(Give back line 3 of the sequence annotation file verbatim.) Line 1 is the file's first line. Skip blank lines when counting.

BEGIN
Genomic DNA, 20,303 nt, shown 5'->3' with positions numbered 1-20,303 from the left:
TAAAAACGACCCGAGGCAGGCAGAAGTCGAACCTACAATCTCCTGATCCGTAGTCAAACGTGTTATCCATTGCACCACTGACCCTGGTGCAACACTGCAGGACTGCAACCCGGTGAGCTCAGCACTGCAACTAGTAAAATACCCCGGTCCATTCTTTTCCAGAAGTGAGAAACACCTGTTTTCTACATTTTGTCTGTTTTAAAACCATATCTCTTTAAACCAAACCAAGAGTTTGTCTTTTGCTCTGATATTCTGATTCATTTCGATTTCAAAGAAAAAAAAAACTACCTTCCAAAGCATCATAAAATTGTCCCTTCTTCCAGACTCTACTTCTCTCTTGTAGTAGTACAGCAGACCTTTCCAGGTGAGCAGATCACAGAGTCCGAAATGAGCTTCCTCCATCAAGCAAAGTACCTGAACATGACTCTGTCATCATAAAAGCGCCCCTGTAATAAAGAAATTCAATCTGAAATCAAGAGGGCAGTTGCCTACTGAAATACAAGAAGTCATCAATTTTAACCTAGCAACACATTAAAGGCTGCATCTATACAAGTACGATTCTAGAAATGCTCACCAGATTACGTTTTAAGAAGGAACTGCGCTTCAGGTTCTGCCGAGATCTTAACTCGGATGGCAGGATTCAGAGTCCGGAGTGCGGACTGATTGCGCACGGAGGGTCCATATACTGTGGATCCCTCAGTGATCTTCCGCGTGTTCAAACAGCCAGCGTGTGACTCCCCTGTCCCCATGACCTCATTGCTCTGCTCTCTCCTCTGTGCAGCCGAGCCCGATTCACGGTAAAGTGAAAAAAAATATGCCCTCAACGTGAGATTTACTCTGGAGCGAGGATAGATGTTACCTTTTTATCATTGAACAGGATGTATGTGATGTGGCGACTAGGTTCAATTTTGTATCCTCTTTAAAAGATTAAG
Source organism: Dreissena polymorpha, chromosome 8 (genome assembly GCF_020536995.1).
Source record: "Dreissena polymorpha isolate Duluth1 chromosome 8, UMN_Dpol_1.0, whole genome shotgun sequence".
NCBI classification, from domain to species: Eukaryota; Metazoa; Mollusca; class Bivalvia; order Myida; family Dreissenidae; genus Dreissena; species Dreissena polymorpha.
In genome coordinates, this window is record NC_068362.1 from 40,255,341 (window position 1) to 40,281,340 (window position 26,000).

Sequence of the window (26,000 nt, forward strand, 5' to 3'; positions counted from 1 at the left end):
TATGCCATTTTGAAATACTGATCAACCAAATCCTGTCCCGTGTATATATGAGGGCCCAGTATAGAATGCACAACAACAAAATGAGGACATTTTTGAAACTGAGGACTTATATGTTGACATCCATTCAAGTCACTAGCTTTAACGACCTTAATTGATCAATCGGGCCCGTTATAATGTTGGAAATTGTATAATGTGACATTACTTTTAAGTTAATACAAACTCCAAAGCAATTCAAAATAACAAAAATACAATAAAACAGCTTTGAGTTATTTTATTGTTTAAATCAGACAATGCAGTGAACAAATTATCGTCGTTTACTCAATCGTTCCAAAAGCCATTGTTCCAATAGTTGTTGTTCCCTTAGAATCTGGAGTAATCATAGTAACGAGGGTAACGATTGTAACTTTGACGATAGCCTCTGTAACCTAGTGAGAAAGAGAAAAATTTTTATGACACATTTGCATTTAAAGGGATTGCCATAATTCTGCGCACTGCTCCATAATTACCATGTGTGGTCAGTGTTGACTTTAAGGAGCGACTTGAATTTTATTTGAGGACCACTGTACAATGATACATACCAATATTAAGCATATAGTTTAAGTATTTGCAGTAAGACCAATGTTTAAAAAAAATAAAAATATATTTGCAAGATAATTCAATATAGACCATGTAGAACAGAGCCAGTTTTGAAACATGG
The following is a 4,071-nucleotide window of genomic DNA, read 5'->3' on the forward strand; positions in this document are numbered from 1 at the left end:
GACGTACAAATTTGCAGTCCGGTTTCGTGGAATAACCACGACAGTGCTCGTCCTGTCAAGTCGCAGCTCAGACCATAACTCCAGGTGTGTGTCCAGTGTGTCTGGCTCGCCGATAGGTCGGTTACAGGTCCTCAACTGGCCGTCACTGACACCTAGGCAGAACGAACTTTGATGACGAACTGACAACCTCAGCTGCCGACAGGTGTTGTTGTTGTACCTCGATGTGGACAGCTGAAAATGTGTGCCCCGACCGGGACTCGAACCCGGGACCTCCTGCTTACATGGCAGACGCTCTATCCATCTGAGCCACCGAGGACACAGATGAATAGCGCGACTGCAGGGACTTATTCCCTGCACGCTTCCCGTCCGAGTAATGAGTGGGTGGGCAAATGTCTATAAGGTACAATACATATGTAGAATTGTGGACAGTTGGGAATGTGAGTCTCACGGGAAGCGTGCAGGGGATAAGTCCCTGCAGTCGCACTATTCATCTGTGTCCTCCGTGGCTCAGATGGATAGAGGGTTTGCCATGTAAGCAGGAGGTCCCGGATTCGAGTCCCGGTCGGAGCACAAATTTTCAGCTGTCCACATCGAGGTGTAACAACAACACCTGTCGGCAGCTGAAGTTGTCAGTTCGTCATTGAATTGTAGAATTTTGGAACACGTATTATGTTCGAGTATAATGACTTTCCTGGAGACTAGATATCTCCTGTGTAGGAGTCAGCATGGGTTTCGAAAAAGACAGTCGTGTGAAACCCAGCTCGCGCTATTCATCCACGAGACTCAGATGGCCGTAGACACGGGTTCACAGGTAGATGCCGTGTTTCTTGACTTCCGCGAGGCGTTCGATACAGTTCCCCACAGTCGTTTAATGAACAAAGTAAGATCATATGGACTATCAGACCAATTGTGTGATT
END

Source organism: Dreissena polymorpha, chromosome 8 (genome assembly GCF_020536995.1).